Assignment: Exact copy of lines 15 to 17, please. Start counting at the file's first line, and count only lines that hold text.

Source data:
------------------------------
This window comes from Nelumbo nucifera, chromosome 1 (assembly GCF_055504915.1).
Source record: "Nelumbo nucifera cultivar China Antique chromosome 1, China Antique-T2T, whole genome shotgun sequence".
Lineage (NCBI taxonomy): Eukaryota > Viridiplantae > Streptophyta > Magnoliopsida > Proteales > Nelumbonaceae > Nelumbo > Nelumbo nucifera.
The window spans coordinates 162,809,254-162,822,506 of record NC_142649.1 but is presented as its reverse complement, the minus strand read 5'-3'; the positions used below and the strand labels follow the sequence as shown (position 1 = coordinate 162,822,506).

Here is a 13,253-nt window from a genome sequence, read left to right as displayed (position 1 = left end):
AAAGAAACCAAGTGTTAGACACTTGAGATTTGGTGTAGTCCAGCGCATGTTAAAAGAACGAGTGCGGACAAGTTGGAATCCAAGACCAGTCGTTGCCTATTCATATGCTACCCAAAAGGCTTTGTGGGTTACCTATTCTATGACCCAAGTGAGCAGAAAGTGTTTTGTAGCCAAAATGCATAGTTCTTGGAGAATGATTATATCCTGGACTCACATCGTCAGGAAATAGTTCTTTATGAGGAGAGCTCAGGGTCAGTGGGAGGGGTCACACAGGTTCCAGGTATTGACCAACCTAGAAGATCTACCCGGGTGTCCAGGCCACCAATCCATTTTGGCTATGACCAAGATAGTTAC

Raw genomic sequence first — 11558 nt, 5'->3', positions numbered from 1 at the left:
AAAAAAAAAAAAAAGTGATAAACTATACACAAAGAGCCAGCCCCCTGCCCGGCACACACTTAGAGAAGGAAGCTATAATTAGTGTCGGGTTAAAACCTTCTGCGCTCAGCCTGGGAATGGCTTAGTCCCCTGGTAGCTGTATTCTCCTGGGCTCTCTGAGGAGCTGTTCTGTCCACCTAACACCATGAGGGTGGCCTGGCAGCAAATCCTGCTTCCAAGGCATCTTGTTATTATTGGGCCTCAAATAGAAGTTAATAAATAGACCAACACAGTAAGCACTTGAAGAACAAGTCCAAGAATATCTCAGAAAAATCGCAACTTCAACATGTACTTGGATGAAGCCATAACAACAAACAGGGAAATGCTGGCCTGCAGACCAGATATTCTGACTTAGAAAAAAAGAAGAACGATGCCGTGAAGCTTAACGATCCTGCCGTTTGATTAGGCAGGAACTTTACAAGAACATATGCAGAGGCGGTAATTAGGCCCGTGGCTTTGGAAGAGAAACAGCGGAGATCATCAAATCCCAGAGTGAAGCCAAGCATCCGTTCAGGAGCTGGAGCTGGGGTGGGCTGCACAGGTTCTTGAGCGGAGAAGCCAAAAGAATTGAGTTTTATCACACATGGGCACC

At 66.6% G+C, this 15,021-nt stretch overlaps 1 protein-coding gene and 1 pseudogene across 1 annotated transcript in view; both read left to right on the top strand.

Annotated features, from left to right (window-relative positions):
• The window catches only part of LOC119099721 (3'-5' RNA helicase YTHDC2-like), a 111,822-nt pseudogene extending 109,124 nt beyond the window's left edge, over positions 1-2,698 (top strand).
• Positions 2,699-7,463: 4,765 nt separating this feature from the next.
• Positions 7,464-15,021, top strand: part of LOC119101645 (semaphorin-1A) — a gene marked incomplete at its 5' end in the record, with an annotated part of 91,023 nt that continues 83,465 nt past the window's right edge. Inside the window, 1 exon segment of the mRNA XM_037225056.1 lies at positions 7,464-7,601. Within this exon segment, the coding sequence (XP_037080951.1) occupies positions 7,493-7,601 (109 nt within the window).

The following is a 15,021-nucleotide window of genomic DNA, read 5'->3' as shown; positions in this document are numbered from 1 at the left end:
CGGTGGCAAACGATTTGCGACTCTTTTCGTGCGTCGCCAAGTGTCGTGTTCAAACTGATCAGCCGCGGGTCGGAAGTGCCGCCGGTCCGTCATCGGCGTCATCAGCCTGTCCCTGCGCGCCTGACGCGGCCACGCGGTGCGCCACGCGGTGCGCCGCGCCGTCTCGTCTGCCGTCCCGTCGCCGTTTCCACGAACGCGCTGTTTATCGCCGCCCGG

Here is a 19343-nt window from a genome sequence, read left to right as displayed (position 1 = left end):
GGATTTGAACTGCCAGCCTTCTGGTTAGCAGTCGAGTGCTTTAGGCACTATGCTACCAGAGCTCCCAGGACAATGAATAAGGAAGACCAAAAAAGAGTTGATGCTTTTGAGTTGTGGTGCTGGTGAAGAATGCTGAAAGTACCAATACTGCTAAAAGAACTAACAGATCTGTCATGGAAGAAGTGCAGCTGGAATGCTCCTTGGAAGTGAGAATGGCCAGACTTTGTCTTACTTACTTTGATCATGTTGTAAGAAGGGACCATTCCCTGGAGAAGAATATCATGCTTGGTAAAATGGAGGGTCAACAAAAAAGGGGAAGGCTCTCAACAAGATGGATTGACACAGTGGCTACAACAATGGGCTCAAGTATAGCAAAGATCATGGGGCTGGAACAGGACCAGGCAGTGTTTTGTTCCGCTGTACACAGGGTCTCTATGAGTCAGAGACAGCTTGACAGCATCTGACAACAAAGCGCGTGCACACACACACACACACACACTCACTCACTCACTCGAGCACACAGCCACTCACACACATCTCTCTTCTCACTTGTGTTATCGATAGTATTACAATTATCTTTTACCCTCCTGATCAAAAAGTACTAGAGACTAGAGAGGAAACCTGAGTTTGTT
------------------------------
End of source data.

CGGTGGCAAACGATTTGCGACTCTTTTCGTGCGTCGCCAAGTGTCGTGTTCAAACTGATCAGCCGCGGGTCGGAAGTGCCGCCGGTCCGTCATCGGCGTCATCAGCCTGTCCCTGCGCGCCTGACGCGGCCACGCGGTGCGCCACGCGGTGCGCCGCGCCGTCTCGTCTGCCGTCCCGTCGCCGTTTCCACGAACGCGCTGTTTATCGCCGCCCGG

Here is a 19343-nt window from a genome sequence, read left to right as displayed (position 1 = left end):
GGATTTGAACTGCCAGCCTTCTGGTTAGCAGTCGAGTGCTTTAGGCACTATGCTACCAGAGCTCCCAGGACAATGAATAAGGAAGACCAAAAAAGAGTTGATGCTTTTGAGTTGTGGTGCTGGTGAAGAATGCTGAAAGTACCAATACTGCTAAAAGAACTAACAGATCTGTCATGGAAGAAGTGCAGCTGGAATGCTCCTTGGAAGTGAGAATGGCCAGACTTTGTCTTACTTACTTTGATCATGTTGTAAGAAGGGACCATTCCCTGGAGAAGAATATCATGCTTGGTAAAATGGAGGGTCAACAAAAAAGGGGAAGGCTCTCAACAAGATGGATTGACACAGTGGCTACAACAATGGGCTCAAGTATAGCAAAGATCATGGGGCTGGAACAGGACCAGGCAGTGTTTTGTTCCGCTGTACACAGGGTCTCTATGAGTCAGAGACAGCTTGACAGCATCTGACAACAAAGCGCGTGCACACACACACACACACACACTCACTCACTCACTCGAGCACACAGCCACTCACACACATCTCTCTTCTCACTTGTGTTATCGATAGTATTACAATTATCTTTTACCCTCCTGATCAAAAAGTACTAGAGACTAGAGAGGAAACCTGAGTTTGTT